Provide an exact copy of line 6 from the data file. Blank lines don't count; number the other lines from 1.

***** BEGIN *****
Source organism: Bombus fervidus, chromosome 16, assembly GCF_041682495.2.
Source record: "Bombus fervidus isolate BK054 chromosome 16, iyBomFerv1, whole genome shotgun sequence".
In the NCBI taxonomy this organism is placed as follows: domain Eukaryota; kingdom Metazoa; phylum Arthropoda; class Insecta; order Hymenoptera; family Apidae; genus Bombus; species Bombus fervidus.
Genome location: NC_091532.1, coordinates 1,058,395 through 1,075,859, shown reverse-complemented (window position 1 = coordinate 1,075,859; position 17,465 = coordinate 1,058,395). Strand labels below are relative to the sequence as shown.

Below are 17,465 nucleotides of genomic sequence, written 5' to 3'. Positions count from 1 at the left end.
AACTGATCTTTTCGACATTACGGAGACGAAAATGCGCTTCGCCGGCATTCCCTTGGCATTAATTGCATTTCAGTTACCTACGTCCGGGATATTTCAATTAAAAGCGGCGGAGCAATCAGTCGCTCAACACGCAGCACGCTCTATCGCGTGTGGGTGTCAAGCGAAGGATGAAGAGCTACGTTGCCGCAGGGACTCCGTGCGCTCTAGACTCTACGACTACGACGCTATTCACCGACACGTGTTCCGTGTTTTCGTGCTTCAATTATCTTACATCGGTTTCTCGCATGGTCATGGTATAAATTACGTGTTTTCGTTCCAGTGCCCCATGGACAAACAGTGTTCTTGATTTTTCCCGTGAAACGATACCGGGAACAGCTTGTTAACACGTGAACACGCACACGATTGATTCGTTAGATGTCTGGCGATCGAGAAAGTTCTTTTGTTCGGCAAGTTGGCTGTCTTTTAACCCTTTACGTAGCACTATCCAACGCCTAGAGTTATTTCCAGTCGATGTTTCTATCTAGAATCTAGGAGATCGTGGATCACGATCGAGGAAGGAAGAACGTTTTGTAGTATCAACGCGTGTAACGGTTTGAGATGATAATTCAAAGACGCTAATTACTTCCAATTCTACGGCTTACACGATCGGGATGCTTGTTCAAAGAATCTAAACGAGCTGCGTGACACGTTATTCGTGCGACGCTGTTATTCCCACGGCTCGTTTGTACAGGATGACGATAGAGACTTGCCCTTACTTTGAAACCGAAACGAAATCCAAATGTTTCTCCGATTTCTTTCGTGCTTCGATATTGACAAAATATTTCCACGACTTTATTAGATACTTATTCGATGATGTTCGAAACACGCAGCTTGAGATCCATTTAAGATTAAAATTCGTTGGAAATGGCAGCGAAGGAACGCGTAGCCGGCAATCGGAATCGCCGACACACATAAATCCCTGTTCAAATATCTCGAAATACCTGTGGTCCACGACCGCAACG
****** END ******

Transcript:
AACTGATCTTTTCGACATTACGGAGACGAAAATGCGCTTCGCCGGCATTCCCTTGGCATTAATTGCATTTCAGTTACCTACGTCCGGGATATTTCAATTAAAAGCGGCGGAGCAATCAGTCGCTCAACACGCAGCACGCTCTATCGCGTGTGGGTGTCAAGCGAAGGATGAAGAGCTACGTTGCCGCAGGGACTCCGTGCGCTCTAGACTCTACGACTACGACGCTATTCACCGACACGTGTTCCGTGTTTTCGTGCTTCAATTATCTTACATCGGTTTCTCGCATGGTCATGGTATAAATTACGTGTTTTCGTTCCAGTGCCCCATGGACAAACAGTGTTCTTGATTTTTCCCGTGAAACGATACCGGGAACAGCTTGTTAACACGTGAACACGCACACGATTGATTCGTTAGATGTCTGGCGATCGAGAAAGTTCTTTTGTTCGGCAAGTTGGCTGTCTTTTAACCCTTTACGTAGCACTATCCAACGCCTAGAGTTATTTCCAGTCGATGTTTCTATCTAGAATCTAGGAGATCGTGGATCACGATCGAGGAAGGAAGAACGTTTTGTAGTATCAACGCGTGTAACGGTTTGAGATGATAATTCAAAGACGCTAATTACTTCCAATTCTACGGCTTACACGATCGGGATGCTTGTTCAAAGAATCTAAACGAGCTGCGTGACACGTTATTCGTGCGACGCTGTTATTCCCACGGCTCGTTTGTACAGGATGACGATAGAGACTTGCCCTTACTTTGAAACCGAAACGAAATCCAAATGTTTCTCCGATTTCTTTCGTGCTTCGATATTGACAAAATATTTCCACGACTTTATTAGATACTTATTCGATGATGTTCGAAACACGCAGCTTGAGATCCATTTAAGATTAAAATTCGTTGGAAATGGCAGCGAAGGAACGCGTAGCCGGCAATCGGAATCGCCGACACACATAAATCCCTGTTCAAATATCTCGAAATACCTGTGGTCCACGACCGCAACG